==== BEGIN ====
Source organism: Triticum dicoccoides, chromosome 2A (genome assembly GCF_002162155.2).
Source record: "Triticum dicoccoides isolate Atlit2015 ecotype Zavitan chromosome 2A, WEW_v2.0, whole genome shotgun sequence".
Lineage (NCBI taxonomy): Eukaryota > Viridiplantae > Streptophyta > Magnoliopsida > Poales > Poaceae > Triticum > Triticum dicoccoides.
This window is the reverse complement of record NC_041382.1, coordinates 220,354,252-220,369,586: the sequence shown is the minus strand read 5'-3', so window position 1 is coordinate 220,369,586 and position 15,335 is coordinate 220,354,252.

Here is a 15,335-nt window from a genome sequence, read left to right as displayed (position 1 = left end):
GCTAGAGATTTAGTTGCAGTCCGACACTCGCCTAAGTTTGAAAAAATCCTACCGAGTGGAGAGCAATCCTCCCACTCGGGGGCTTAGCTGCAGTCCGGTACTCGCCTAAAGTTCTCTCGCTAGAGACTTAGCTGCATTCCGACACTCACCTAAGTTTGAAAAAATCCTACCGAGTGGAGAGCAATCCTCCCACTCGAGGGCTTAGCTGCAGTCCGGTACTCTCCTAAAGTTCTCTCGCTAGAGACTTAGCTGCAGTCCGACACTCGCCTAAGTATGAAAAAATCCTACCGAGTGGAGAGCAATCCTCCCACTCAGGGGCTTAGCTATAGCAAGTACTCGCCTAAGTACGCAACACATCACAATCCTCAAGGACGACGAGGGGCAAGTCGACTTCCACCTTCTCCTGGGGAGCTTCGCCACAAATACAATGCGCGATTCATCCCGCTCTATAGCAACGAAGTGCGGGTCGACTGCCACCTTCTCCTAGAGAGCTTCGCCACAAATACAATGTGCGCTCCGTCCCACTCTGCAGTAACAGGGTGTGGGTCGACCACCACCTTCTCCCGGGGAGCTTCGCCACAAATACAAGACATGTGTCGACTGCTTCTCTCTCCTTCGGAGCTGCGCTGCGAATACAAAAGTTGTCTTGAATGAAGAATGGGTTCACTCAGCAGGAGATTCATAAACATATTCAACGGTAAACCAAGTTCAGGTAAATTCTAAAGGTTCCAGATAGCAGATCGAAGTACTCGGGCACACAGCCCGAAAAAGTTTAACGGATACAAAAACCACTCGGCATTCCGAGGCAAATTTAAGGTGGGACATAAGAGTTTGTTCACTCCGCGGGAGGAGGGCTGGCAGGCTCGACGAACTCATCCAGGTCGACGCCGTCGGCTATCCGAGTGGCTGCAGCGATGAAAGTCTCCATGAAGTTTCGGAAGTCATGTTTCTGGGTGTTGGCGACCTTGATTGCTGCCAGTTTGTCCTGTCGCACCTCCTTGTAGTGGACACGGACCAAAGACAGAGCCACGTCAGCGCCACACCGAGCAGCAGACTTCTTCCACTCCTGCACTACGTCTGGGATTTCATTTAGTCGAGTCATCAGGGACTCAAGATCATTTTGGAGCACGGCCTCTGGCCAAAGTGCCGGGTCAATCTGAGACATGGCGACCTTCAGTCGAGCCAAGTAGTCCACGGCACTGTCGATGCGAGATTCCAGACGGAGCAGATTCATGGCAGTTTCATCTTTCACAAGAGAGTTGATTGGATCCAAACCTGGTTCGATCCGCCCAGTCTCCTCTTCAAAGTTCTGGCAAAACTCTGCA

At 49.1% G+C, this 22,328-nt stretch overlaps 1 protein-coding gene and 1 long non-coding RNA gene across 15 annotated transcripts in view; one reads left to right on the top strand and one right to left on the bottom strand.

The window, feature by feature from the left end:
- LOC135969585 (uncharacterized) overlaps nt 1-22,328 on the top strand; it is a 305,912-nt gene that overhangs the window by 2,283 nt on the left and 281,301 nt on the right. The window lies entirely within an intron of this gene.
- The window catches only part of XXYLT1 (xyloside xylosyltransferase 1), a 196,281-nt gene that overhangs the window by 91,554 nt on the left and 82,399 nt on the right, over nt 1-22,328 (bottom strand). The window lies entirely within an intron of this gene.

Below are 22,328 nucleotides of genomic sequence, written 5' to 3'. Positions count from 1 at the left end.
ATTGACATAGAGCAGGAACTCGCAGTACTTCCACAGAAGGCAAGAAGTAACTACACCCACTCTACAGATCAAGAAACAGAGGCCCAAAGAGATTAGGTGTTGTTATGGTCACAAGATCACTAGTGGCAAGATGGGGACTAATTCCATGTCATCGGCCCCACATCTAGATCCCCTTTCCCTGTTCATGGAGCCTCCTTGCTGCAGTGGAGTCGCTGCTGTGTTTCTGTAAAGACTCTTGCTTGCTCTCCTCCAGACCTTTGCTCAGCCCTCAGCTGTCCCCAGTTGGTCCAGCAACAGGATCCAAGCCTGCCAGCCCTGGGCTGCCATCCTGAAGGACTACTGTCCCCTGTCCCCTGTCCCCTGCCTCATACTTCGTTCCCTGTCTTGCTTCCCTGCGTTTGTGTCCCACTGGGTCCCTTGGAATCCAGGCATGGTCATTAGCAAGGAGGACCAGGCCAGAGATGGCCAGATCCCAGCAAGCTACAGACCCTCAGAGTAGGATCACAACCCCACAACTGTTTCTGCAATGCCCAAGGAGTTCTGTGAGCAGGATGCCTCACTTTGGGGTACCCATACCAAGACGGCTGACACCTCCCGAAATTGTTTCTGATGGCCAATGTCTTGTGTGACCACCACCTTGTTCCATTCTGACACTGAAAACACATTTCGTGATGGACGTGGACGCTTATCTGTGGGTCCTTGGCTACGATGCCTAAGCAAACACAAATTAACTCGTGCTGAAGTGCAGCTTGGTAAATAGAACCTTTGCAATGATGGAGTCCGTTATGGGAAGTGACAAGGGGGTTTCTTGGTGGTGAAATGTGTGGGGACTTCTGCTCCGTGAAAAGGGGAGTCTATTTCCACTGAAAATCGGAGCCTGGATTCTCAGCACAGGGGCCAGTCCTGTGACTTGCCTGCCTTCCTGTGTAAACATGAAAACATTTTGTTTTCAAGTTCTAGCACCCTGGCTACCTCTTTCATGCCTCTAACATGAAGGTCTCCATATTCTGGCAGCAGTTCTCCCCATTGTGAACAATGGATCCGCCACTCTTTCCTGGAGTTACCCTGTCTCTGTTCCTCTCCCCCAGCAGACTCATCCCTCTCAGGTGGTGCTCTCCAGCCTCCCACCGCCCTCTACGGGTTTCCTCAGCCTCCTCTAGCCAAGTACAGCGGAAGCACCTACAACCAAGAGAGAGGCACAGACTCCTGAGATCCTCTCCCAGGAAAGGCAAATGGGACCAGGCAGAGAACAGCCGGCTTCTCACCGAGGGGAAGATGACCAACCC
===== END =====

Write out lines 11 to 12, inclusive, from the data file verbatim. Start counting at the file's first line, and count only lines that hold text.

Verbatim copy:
Below are 22,328 nucleotides of genomic sequence, written 5' to 3'. Positions count from 1 at the left end.
ATTGACATAGAGCAGGAACTCGCAGTACTTCCACAGAAGGCAAGAAGTAACTACACCCACTCTACAGATCAAGAAACAGAGGCCCAAAGAGATTAGGTGTTGTTATGGTCACAAGATCACTAGTGGCAAGATGGGGACTAATTCCATGTCATCGGCCCCACATCTAGATCCCCTTTCCCTGTTCATGGAGCCTCCTTGCTGCAGTGGAGTCGCTGCTGTGTTTCTGTAAAGACTCTTGCTTGCTCTCCTCCAGACCTTTGCTCAGCCCTCAGCTGTCCCCAGTTGGTCCAGCAACAGGATCCAAGCCTGCCAGCCCTGGGCTGCCATCCTGAAGGACTACTGTCCCCTGTCCCCTGTCCCCTGCCTCATACTTCGTTCCCTGTCTTGCTTCCCTGCGTTTGTGTCCCACTGGGTCCCTTGGAATCCAGGCATGGTCATTAGCAAGGAGGACCAGGCCAGAGATGGCCAGATCCCAGCAAGCTACAGACCCTCAGAGTAGGATCACAACCCCACAACTGTTTCTGCAATGCCCAAGGAGTTCTGTGAGCAGGATGCCTCACTTTGGGGTACCCATACCAAGACGGCTGACACCTCCCGAAATTGTTTCTGATGGCCAATGTCTTGTGTGACCACCACCTTGTTCCATTCTGACACTGAAAACACATTTCGTGATGGACGTGGACGCTTATCTGTGGGTCCTTGGCTACGATGCCTAAGCAAACACAAATTAACTCGTGCTGAAGTGCAGCTTGGTAAATAGAACCTTTGCAATGATGGAGTCCGTTATGGGAAGTGACAAGGGGGTTTCTTGGTGGTGAAATGTGTGGGGACTTCTGCTCCGTGAAAAGGGGAGTCTATTTCCACTGAAAATCGGAGCCTGGATTCTCAGCACAGGGGCCAGTCCTGTGACTTGCCTGCCTTCCTGTGTAAACATGAAAACATTTTGTTTTCAAGTTCTAGCACCCTGGCTACCTCTTTCATGCCTCTAACATGAAGGTCTCCATATTCTGGCAGCAGTTCTCCCCATTGTGAACAATGGATCCGCCACTCTTTCCTGGAGTTACCCTGTCTCTGTTCCTCTCCCCCAGCAGACTCATCCCTCTCAGGTGGTGCTCTCCAGCCTCCCACCGCCCTCTACGGGTTTCCTCAGCCTCCTCTAGCCAAGTACAGCGGAAGCACCTACAACCAAGAGAGAGGCACAGACTCCTGAGATCCTCTCCCAGGAAAGGCAAATGGGACCAGGCAGAGAACAGCCGGCTTCTCACCGAGGGGAAGATGACCAACCC